Leading psychologist explains why you SHOULDN’T put your kids on a pedestal


by Emma Dodds |
Published on

Leading psychologist Alison Raphael speaks EXCLUSIVELY to Closer Online to explain why your kids shouldn't be put on a pedestal

As parents, we absolutely adore our kids.

When they miraculously are in bed with their teeth cleaned and their pjs on the right way round by 7pm, we love 'em.

When they have the biggest tantrums of their lives on the floor of your local Sainsbury's, we STILL love 'em.

But a leading psychologist has now said that maybe we love them too much.

We all want our children to grow up into happy, well-rounded people (Credit: Getty Images) ©Getty Images

Alison Raphael has announced that she thinks children should not be the most important people in your household.

Over the course of her 10-year career, she has come to the conclusion that parents are too easy on their children, and that in fact they are driving a wedge between them and their partner.

Alison, whose full title is Alison Rapahel, Dip.Clin.Hyp.NLP.Coach.CMP.NLP, said: "Through working with couples - women or men - who have felt powerless within their relationship, it seems as though they have had an overwhelming need to put their baby/toddler first to hide their pain of being disconnected from their partner.

"Some couple clients actually know that they are putting their children first by indulging and over-protecting. A question that comes up quite often is: 'Where is the line between the responsibility I have to myself, the responsibility I have to my partner and the responsibility I have to my children?' It can be very overwhelming."

Alison has been a therapist for 10 years (Credit: Alison Raphael) ©Alison Raphael

But why is making your children feel important such a bad thing? Alison explains: "If one parent concentrates on making the children a 'higher priority', then that is the message that can be given to the children. It tells them that marriage isn't a very fun place to be most of the time.

"Alternatively, the parents' disconnection is often focussed through the children - this could make the child feel that they are the source of their parents' problems. Therefore, no-one gains, as the children miss the opportunity of being supported by a loving partnership and the couple miss the lack of intimacy and lack of trust."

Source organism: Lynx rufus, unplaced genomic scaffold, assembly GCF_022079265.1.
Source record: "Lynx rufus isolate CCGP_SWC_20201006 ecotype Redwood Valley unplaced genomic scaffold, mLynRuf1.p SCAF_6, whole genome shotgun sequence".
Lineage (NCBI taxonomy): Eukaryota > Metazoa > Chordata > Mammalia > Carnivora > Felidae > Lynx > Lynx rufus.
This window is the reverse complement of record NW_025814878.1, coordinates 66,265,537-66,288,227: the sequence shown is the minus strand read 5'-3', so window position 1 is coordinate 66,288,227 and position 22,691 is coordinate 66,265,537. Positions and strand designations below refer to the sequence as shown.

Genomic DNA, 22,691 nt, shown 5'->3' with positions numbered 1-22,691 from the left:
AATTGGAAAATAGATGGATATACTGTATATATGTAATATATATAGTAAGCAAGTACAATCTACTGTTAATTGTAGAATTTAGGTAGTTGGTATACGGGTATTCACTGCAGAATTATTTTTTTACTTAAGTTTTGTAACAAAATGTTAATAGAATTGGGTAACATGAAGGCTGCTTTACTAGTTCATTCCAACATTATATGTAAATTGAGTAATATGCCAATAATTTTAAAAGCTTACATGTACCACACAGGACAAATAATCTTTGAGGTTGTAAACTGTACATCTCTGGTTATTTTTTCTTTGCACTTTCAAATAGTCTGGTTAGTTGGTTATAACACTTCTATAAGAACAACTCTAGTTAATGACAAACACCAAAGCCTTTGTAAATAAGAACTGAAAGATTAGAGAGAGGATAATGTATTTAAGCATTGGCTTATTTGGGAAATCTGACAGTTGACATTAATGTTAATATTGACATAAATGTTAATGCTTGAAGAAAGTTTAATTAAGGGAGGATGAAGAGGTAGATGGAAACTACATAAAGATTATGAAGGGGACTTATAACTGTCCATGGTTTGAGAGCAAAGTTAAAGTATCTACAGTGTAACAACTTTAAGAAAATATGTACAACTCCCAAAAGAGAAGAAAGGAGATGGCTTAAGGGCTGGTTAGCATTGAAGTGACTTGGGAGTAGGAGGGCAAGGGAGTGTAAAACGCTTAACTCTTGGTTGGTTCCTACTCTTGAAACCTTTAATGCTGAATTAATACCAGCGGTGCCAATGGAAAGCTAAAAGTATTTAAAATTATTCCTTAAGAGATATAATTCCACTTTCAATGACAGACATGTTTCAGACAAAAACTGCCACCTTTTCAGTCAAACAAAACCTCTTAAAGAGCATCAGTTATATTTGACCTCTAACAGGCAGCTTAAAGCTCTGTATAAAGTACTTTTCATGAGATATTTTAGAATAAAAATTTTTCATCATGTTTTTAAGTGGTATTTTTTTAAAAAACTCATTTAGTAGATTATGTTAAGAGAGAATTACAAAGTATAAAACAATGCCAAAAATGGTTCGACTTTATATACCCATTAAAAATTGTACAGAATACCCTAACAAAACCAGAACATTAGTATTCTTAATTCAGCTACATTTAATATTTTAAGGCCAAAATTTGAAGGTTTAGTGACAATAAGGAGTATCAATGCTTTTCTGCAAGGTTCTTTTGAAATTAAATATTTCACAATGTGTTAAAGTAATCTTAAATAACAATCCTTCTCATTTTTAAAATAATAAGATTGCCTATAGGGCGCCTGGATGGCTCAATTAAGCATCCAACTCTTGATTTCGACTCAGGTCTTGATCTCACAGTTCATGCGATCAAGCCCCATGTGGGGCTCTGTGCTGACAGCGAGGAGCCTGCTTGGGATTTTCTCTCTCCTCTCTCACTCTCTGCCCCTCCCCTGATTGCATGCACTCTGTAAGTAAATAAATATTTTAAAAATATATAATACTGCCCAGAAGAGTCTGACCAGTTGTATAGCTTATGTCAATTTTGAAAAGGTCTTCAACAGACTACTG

Although we all want to be liked by our children, we know the importance of setting boundaries. Alison explained: "I have worked with many individuals and couples with children. 20% of those in a disconnected relationship then turned to their children to feel wanted and loved - for example, 'Tell Mummy or Daddy you love them', as this helped the overwhelming feeling of being unloved in their relationship.

"So in this example, there is a lack of connection from child to parent because the child is being told to say that, and so boundary issues will be a problem later in their life.

"Of course, some degree of sacrifice is required for any relationship to be successful, but giving up your needs and desires in order to fulfil your role in responsible child-rearing will promote the idea that marriage is about one big continual sacrifice."

Prioritising your children over your relationship could have negative effects on everyone (Credit: Getty Images) ©Getty Images

The London-based therapist delved a little deeper into why it is never a good idea to try and be "friends" with your children: "Unfulfilled parents tend to befriend their children, usually because they are not getting their needs met from adults - or more specifically, their partner.

"They might feel lonely and feel the need to get out of their own suffering. When you earn your children's respect, they learn to respect themselves - but without it, children can't value themselves or others.

"Being the parent is a precious role, it isn't your job to befriend your children. Friends don't tell friends when to go to bed - parents and children should not share power. Friends have equal power with their peers. Children need you to be their parents. They need someone in their life who is more powerful than them and who can protect them."

Do you think your child is put on a pedestal in your home? (Credit: Getty Images) ©Getty Images

Alison backed up her theory by citing famous child psychologist John Bowlby, who was renowned for his research into children's relationships. She said: "According to John Bowlby, a child is securely-attached if he or she is confident of the caregiver's support. The attachment figure serves as a 'secure base' from which the child can confidently explore the world.

"A secure base is necessary of course, but when sacrifices are being made all too often, the children will feel that something is wrong and either blame themselves or feel chaos."

Hmm... Food for thought?

To get in touch with Alison, simply email raphael.alison1@gmail.com.

Do you feel that you put your children on a pedestal? Do you think this has been detrimental to your relationship? We'd love to hear from you - email us or get in touch on Facebook and Twitter.

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